An apple tree
And a mystery red
Is knowledge evil
Or the best thing yet?
Why are men
Chastised for knowing;
Why ignorance is still
They say sights make lasting memories and a touch imprints forever. However, it was the smells that lie splattered across her memory-scape. This story traces an olfactory journey of a lifetime as she put pieces together, wondering what lies next.
1980 – It is the smell of soap – an expensive luxury bar of white soap. The silhouette of a man with that soapy fragrance is still vivid. She was barely 3-years old. She can recognize that smell anywhere but does not come across it often. She cannot remember who he was, yet the distinct memory captures her.
She frets that she needs to dig deeper into the recesses and find out why the fragrance of that soap and the man are so alive in her mind even after 40 years. There are no answers; she does not even know whether that time was good or bad; whether that memory points to any event in her life. The lack of an answer makes her uncomfortable as they remind her of an unknown man and his soapy odor from when she was barely a toddler.Continue reading “Memoryscape”
The words flow, each better than the next, sometimes rhyming, sometimes like the churning of an ocean, thoughts dripping from every nook, every crevice. Each thought more relatable than the next, some philosophical, some mundane but the currents strong enough to wash you away.
Book: Sober Thoughts from the Crazy House
Author: J. Maxwell
Genre: Poetry, Self-Discovery
Review Copy: From the Author
Available on: Amazon.com
For Mental Health Awareness Month, I got the opportunity to read one of my favorite literary forms – poetry. J. Maxwell (Twitter @JMaxwell_Writer), author and illustrator’s debut poetry collection, Sober Thoughts from the Crazy House, is a candid evocation of his journey from mental health issues to a more sober approach to life.
One of the first steps to recovery, to solve issues permeating our lives, is to accept the situation and to seek help. J. Maxwell starts with the backstory of his struggles and how he overcame years of addiction and self-abuse. Words provided an artistic refuge. In searching for the words to express, Maxwell was seeking answers.
Many who have been lost and found their way will relate to the outpouring in the fluent verses. These words can be yours, mine – anyone who has grappled with self-doubt, self-disdain, guilt, shame, fear. You can imagine the poet scribbling on paper napkins and vagrant sheets, crumpled, torn at the edges, as he tries to find the meaning, define the terms in the textbook that are now a part of him. The anguish is palpable, yet with a glimmer of hope, for only those who seek shall receive.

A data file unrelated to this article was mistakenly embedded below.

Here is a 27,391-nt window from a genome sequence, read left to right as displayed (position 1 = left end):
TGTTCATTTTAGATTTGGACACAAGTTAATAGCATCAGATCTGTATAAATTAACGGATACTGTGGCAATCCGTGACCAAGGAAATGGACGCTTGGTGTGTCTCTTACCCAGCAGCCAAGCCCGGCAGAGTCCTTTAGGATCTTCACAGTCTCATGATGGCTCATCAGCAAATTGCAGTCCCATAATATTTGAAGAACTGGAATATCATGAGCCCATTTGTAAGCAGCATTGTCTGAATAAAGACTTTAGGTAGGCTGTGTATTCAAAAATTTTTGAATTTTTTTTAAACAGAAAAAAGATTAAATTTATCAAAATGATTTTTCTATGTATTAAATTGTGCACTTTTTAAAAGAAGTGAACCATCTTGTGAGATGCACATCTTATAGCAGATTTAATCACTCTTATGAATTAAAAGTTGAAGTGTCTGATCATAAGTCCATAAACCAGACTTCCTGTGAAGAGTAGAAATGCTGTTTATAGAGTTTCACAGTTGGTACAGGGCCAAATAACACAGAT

The poems touch a vast array of experiences; hallucinations, anxiety, mania, depression, addiction, withdrawal, therapy. At a certain moment, I thought the formatting was juvenile, like children expanding alphabets to words in wordplay. However, each alphabet in Maxwell’s vocabulary dives into an intense experience with well-crafted interpretations. The words flow, each better than the next, sometimes rhyming, sometimes like the churning of an ocean, thoughts dripping from every nook, every crevice. Each thought more relatable than the next, some philosophical, some mundane but the currents strong enough to wash you away.
This is a book for those who can appreciate the beauty and depth of free verses. It can be perceived as a haven for the troubled mind, evolving from experiences in the “crazy house.” Maxwell’s poetic expressions are not only for those who want to know how they feel, how someone else in their position feels but also a must-have for caregivers and guides, for readers and learners. It is an insight into a mind filled with chaos, trying to find balance, all on its own, without reaching out for help.
When troubled souls can’t articulate, the sober writings from the recovering mind can be a guidebook. I find this to be a precious collection that I would recommend everyone to read because where thoughts overburden us only words can be saviors. I would have liked to see some illustrations along with the words, making it an immersive experience. I also found it hard to decipher the book cover* art work and would like some insight into it.
*The author reached out to me with a note: “The cover art is the underside of the bottom of a bottle. This was perfect since so many go looking for answers at the bottom of a bottle only to find there aren’t any. You have to get to the bottom to really find that out though.”
J. Maxwell’s work speaks of hope, of finding yourself, and of repeating the message:
Don’t judge yourself
Lest ye cast the first stone!
Social media is exhausting, specially if you are intending to garner an audience or self-promote. There are myriad channels of communication and showcasing; all are craving your attention and content. If you are a writer, artist, or pursuing any creative channel, you are immediately in the snare of the social media octopus. There is Facebook, Instagram, Twitter, Pinterest, YouTube, and I am ignorant of so many other channels.
All demand that you place your content in the most presentable way, on each one of them. There is information and design overload – the same content flooding the data stream with tags and hashtags. More than the creative pursuit, it is the pressure of pushing your content into these channels to grab the maximum eyeballs. Social media feeds on your deep FOMO – fear of missing out – in showcasing your content and following the trends.Continue reading “Social Media and the Problem of Plenty”